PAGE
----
Second, the offense must be committed in your presence. So if someone says “I saw that guy rape that girl over there here is proof: I got it on film.” You cannot do anything about this but call the cops. You can have all the evidence and probable cause in the world, but if YOU did not SEE the crime committed by the person, you cannot make a citizen’s arrest.
Third, you can only detain the suspect in a reasonable manner while the cops come pick him up. And you have to call the police right away. You cannot transport the criminal to the police station or anywhere else. You can only hold him there at the scene and wait for cops.
Bounty Hunting has to do with Bond Jumpers and Bench Warrants which is completely different than a citizen’s arrest.
*Some crimes like Retail Theft or Defrauding an InnKeeper (not paying at a restaraunt) allow the store employees to detain the suspects and call the police. If the management happened to ask for your assistance in holding someone, or catching someone, then it would probably be ok for you to get involved. But if you just see someone steal something in a retail store, you better not go trying anything. You have no authority to do so- only the employees do. But, like I mentioned earlier, if the theft is over 300 bucks or becomes a felony for other reasons, it’s fair game. Tackle that sonuvabitch and hold him for the cops. Later in court, tell the jury you though digging your heel into the side of his face was a reasonable detention.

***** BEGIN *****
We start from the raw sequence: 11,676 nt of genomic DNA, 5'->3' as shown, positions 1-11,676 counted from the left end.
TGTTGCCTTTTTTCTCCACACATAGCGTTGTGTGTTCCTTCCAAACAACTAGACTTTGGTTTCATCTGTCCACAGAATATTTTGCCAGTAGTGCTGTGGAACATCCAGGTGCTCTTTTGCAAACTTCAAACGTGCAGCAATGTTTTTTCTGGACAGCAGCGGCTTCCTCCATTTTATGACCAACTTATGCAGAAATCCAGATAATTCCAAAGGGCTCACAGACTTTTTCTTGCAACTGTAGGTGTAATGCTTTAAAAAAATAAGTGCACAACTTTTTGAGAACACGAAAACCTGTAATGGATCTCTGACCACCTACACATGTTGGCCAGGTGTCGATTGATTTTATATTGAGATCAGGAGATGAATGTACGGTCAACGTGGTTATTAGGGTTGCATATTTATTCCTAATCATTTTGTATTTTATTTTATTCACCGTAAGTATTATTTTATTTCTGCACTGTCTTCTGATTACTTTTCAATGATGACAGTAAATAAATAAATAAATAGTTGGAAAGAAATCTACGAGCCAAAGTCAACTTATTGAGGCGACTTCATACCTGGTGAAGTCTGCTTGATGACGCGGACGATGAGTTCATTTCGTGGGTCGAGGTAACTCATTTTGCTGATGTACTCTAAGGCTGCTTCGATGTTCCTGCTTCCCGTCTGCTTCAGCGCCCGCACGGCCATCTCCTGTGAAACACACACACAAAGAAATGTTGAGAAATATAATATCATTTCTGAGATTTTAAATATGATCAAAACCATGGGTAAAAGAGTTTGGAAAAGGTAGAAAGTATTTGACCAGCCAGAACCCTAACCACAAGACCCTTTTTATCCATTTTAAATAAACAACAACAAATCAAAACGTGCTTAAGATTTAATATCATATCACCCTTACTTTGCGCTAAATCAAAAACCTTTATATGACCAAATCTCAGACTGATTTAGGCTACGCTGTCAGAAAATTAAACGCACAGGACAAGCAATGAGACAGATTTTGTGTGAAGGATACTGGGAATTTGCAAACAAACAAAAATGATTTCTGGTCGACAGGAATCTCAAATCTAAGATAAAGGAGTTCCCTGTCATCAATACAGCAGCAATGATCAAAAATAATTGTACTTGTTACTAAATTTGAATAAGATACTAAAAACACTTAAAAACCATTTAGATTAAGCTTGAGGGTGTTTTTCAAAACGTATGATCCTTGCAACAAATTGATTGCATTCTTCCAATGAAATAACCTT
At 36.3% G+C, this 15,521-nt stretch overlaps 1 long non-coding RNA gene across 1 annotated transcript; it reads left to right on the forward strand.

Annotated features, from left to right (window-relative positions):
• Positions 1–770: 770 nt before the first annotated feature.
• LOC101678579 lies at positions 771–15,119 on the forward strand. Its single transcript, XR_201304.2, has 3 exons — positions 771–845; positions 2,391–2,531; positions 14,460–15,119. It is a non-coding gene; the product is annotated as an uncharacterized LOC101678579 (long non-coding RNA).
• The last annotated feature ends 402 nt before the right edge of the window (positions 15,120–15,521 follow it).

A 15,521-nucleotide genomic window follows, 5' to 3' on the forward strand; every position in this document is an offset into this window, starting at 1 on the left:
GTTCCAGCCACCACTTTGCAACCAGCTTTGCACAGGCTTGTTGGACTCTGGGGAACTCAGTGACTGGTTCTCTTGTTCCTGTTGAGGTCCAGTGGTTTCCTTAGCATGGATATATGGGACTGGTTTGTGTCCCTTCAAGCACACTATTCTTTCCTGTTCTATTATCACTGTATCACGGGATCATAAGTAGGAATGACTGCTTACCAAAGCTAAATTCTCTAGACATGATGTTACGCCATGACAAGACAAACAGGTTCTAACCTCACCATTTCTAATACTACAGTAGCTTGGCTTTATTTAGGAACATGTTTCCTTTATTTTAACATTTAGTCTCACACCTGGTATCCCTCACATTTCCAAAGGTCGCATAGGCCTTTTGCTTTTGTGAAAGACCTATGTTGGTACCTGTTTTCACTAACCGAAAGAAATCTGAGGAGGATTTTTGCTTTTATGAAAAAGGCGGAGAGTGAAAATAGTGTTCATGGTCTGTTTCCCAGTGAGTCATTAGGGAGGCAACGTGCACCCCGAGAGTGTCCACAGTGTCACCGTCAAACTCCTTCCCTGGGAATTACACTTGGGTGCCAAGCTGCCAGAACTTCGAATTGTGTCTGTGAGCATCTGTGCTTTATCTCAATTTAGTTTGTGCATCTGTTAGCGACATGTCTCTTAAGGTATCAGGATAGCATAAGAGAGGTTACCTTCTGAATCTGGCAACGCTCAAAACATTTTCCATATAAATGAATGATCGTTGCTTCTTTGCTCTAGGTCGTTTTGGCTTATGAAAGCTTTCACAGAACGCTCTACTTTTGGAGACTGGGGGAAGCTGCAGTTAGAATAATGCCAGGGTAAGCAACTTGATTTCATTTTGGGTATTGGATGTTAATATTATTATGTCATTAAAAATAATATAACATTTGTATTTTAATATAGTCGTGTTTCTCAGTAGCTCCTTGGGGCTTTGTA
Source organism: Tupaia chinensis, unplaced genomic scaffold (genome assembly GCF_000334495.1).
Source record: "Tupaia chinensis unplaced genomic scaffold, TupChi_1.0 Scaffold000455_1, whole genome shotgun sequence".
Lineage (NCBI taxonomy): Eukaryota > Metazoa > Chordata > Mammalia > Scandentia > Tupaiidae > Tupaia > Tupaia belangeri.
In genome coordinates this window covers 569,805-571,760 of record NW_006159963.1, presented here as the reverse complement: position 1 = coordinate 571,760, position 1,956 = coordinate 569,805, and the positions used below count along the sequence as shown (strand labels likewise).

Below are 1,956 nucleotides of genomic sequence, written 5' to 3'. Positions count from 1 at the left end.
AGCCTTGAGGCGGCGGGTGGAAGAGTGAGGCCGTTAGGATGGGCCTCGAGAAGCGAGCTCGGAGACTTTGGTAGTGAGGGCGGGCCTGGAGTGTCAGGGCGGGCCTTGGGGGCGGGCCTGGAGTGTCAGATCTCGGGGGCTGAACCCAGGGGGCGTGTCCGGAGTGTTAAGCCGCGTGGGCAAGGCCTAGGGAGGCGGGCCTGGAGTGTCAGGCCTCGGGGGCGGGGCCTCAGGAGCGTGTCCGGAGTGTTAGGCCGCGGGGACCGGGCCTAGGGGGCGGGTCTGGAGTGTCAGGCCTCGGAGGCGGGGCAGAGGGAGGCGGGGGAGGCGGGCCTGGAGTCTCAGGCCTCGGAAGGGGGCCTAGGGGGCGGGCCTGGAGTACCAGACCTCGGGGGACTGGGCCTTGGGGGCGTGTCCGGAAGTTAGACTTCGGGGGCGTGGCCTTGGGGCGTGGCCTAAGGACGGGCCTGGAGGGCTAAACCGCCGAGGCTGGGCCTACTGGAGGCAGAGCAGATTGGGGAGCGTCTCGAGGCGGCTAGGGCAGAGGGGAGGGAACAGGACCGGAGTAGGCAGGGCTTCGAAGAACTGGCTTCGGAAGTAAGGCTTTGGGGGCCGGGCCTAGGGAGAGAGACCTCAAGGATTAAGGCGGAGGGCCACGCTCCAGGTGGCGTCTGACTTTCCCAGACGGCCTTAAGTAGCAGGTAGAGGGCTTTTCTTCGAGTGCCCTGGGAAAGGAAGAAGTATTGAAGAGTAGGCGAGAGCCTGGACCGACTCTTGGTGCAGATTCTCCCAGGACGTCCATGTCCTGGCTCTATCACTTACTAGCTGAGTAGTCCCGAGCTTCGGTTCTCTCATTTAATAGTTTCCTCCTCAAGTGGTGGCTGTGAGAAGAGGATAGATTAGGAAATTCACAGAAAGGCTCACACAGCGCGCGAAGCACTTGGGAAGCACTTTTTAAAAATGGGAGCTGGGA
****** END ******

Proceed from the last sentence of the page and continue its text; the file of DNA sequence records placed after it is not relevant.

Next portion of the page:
I hope that cleared up the matter…
Oh yeah, and BTW,
If the criminal kicks your ass and gets away, he cannot get resisting charges. So, if you’re not really big, or if you don’t carry a big stick or something, leave citizen’s arrests alone. You could get really hurt. There is nothing preventing the person from really hurting you. You never know what kind of weapons the person may have.
FYI, citizen’s arrests are what allow security guards to actually detain someone while the cops come.
Stealing a magazine is petty (petite) larceny, which is only a misdeamanor, and like traffic offenses, are not amenable to citizens’ arrests. Maximum fine under SC law is under $1,000.
The laws on Citizen’s Arrest vary widely.
For example, the law in the District of Columbia states:
Note, that it makes no claim about not being able to transport the suspect, only that the felon must be turned over to an officer without reasonable delay.
In Tennessee & California, for example, they do not require the crime to be committed in the presence of the citizen (although they do in Distict of Columbia).
California does not require that the act be a felony, but if it is not a felony then the offense must have been committed in the presense of the arresting citizen.
Some states allow lethal force to be used (Kentucky). Others don’t (Utah).
Obviously, before making a citizen’s arrest it would be wise to be familiar with the local statutes on it.
For any fellow Canucks reading this, the Canadian Criminal Code requires you to find the person in the act of committing a felony. You are not allowed to make a citizen’s arrest for other offenses, or based on reasonable cause.